These are trying times. The Spirit of Christmas seems swamped; not only by the unseemly, sometimes violent, consumer frenzy that annually bemerdes the season, but this year also by the tedious broadcast bickering of partisan politics; by the grisly news constantly trickling in from the Never-Ending-War; and by the uncertainties of a national economy, the assets of which are being pillaged and plundered domestically by those plutocratic few soaring near the clouds in their steel and glass bunkers, or alternately, sold abroad like boatloads of shackled slaves. Fa-la-la-la-la, la-la-la-la.
Therefore, by way of an antidote, and in the spirit of my previous post, I invite you to join me briefly on the short line leading to the wisdom of the philosopher Spinoza, whose words below will indicated by italics:
Unable to find an objective good in the usual surroundings of social life, Spinoza finally resolved to inquire whether there might be some real good, having power to communicate itself, which would affect the mind singly to the exclusion of all else.
Spinoza undertook his project having found that the ordinary surroundings of life which are esteemed by men (as their actions testify) to be the highest good, may be classed under three heads—Riches, Fame, and the Pleasures of Sense: with these three the mind is so absorbed that it has little power to reflect on any different good.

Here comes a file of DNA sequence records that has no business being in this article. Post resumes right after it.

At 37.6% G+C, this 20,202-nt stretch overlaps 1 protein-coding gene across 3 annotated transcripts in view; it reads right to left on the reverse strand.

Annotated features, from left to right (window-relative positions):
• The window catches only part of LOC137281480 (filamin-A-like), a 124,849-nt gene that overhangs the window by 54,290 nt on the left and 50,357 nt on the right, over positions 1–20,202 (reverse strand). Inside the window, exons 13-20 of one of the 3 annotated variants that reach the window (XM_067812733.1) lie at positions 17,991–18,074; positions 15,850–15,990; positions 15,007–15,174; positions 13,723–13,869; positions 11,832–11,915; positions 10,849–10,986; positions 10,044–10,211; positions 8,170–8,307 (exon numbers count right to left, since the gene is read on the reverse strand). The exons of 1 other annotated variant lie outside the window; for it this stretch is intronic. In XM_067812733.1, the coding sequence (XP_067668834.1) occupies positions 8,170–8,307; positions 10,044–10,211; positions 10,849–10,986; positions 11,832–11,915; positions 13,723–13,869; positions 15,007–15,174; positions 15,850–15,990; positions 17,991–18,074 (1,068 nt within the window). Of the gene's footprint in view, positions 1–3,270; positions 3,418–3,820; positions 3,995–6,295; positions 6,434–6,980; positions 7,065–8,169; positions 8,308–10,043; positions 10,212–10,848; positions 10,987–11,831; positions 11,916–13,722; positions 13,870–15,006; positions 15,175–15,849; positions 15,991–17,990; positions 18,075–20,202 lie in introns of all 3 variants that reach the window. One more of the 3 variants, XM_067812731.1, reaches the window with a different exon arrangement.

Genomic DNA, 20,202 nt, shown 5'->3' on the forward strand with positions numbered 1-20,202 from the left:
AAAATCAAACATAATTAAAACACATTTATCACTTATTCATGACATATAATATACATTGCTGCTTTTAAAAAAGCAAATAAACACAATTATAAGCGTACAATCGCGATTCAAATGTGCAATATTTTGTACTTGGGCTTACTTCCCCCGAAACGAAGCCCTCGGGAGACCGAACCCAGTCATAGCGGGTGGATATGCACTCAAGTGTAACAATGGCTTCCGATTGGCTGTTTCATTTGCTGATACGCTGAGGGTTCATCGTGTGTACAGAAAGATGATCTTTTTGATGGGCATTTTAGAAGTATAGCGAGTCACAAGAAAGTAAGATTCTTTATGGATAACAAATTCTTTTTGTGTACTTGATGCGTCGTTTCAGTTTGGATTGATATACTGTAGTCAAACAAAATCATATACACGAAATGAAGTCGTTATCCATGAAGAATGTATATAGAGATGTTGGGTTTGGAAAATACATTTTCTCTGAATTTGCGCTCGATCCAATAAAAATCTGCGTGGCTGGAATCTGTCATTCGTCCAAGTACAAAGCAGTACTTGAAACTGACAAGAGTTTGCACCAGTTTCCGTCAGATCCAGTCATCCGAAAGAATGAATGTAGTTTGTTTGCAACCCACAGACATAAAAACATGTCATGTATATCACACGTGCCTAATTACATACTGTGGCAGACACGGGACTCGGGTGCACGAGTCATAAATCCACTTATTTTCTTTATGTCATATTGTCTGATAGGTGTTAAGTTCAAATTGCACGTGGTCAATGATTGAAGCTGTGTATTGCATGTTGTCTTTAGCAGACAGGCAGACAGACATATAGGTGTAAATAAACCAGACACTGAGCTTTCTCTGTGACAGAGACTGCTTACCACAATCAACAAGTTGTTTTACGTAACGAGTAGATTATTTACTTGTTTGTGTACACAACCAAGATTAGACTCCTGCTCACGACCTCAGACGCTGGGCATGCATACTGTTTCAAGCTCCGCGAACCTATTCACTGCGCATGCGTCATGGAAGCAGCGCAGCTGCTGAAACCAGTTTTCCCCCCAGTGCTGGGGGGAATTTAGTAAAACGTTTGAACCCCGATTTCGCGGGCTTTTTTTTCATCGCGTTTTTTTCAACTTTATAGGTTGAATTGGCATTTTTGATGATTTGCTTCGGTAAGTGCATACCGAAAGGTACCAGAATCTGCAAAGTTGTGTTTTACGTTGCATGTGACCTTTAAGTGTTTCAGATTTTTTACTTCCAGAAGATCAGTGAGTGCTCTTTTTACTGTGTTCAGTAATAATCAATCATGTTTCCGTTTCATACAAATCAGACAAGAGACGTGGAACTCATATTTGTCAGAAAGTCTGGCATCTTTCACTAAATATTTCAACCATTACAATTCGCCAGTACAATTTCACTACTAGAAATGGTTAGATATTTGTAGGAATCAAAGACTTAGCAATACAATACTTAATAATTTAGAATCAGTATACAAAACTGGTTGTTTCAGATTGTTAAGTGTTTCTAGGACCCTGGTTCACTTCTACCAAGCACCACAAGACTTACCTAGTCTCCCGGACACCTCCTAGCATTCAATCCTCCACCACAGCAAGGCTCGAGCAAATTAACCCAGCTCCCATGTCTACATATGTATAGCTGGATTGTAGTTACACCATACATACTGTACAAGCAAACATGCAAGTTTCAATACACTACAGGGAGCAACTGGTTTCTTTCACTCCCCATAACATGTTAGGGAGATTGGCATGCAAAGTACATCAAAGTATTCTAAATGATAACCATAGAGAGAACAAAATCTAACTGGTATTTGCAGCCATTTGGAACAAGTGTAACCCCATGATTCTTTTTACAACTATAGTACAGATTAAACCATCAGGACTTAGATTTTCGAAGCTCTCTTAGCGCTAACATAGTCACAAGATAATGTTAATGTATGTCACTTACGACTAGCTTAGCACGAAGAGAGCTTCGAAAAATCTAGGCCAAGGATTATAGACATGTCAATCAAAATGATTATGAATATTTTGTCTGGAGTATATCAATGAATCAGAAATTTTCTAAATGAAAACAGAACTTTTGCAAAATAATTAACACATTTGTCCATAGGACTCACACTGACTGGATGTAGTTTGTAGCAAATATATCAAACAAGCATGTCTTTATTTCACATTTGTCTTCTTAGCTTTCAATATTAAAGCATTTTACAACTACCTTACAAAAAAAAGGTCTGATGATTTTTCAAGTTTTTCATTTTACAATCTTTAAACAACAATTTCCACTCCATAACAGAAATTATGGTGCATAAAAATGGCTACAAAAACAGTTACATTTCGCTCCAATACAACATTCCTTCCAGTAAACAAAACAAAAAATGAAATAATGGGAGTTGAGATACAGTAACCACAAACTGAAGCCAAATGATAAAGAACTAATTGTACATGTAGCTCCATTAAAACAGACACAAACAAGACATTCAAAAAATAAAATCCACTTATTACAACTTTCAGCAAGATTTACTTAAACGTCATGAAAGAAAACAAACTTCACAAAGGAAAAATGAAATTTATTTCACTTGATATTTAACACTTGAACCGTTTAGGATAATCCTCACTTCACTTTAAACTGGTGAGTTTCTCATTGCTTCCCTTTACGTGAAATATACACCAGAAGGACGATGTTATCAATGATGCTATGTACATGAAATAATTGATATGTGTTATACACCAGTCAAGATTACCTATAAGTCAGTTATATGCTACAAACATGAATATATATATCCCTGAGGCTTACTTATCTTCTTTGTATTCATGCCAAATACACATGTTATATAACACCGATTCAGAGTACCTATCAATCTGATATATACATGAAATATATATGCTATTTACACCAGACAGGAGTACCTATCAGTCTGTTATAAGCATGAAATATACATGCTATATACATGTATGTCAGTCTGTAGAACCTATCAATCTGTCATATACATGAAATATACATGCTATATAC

Here, Spinoza had pressed his finger against the pulse of the problem: we habitually take as “good” things which are not good-in-themselves, but only objects of desire which, once obtained, leave us always wanting bigger-and-better-of-the-same. And men praise us and stoke our pride to the extent that we vigorously pursue this empty life until we wear ourselves down to stumps and nubs against the abrasive futility of it all.
All the objects pursued by the multitude, Spinoza observed, not only bring no remedy that tends to preserve our being, but even act as hindrances, causing the death not seldom of those who possess them, and always of those who are possessed by them. In these things resides the decadence of our culture; the destruction of the human spirit.
These toxins, Spinoza concluded, arise from the love of what is perishable… But love toward a thing eternal and infinite feeds the mind wholly with joy, and is itself unmingled with sadness, wherefore it is greatly to be desired and sought for with all our strength…[for} while my mind was employed with these thoughts it turned away from its former objects of desire, and seriously considered the search for a new principle…
But, Fear not…search no further…for, behold, I bring you good tidings of great joy, which shall be to all people. For unto you is born this day in the city of David a Savior, which is Christ the Lord.
May God’s grace be with you in this joyous season, and throughout the new year to come.